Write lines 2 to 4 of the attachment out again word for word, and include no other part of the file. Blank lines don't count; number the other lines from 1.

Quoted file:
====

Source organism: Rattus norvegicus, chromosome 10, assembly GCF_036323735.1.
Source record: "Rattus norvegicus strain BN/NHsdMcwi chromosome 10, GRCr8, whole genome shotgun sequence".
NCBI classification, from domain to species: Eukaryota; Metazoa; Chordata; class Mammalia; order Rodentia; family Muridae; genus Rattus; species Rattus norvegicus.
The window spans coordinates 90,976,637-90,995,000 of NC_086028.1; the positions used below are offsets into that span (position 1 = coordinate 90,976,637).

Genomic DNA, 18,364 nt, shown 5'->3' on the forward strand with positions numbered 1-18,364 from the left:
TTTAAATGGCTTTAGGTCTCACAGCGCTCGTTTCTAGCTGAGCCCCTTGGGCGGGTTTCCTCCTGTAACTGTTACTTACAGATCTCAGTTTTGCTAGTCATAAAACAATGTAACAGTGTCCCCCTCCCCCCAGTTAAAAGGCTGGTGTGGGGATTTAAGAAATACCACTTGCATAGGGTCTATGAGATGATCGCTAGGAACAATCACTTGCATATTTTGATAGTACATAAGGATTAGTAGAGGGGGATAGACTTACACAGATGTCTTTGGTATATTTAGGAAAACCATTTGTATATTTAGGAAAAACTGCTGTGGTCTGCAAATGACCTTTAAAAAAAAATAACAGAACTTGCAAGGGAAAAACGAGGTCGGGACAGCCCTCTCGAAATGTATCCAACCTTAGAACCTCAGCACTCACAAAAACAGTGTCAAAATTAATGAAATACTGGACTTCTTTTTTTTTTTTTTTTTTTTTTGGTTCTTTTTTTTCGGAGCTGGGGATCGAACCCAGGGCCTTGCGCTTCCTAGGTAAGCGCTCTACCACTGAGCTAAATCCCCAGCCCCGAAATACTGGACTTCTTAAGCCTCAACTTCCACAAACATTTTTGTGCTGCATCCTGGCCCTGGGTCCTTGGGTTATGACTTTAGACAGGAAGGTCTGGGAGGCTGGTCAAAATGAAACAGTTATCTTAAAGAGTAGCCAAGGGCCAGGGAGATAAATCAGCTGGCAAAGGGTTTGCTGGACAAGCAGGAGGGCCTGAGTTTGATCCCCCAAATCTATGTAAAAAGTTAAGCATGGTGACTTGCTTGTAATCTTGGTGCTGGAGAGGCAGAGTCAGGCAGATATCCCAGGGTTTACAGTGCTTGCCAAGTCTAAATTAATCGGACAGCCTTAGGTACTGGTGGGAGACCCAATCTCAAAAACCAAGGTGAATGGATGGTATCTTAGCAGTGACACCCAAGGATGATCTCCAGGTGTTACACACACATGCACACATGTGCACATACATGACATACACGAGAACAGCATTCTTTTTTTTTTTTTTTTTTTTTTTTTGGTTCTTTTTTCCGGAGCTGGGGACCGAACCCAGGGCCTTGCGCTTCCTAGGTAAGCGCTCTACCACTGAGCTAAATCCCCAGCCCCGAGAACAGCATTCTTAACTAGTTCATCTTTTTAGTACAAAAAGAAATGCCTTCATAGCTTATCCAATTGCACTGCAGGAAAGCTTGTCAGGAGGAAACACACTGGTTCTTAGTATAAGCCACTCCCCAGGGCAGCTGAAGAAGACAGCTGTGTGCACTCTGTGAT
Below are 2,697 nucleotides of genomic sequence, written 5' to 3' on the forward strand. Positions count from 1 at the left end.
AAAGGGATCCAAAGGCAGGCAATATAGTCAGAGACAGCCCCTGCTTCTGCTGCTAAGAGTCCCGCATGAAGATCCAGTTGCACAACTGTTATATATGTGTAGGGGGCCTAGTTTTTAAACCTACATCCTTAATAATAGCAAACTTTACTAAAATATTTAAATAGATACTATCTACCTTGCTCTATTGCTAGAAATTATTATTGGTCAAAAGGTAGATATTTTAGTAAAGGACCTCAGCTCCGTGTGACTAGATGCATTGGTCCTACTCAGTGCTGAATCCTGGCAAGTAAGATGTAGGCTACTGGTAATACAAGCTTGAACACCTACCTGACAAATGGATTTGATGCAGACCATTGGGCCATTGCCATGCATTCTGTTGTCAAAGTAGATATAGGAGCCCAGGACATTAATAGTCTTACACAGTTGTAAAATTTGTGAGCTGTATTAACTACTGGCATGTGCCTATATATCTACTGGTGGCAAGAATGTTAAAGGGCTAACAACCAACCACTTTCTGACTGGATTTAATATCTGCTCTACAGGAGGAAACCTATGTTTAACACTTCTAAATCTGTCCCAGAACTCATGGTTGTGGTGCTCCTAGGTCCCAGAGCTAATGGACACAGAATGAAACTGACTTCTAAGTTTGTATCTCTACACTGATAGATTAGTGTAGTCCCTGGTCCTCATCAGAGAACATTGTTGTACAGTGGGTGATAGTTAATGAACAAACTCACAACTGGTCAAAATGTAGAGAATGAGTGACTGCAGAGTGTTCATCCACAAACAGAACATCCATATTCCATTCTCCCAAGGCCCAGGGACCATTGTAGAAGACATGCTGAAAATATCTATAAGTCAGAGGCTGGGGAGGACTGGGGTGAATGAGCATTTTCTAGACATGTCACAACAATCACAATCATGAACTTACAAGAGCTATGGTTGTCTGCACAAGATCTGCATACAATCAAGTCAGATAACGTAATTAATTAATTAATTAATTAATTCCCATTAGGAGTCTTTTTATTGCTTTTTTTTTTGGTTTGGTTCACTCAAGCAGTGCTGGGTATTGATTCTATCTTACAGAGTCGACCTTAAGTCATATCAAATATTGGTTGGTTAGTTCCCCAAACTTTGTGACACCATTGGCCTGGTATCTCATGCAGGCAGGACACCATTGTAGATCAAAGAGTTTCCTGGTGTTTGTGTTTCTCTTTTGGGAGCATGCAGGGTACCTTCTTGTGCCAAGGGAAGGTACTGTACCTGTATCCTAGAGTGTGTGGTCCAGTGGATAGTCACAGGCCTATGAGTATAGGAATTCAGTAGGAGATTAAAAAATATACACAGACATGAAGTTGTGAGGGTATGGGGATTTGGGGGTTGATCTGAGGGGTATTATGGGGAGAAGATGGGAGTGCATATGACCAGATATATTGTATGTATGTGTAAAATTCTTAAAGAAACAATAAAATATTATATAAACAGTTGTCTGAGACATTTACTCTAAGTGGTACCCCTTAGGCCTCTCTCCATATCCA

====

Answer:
Source record: "Rattus norvegicus strain BN/NHsdMcwi chromosome 10, GRCr8, whole genome shotgun sequence".
NCBI classification, from domain to species: Eukaryota; Metazoa; Chordata; class Mammalia; order Rodentia; family Muridae; genus Rattus; species Rattus norvegicus.
The window spans coordinates 90,976,637-90,995,000 of NC_086028.1; the positions used below are offsets into that span (position 1 = coordinate 90,976,637).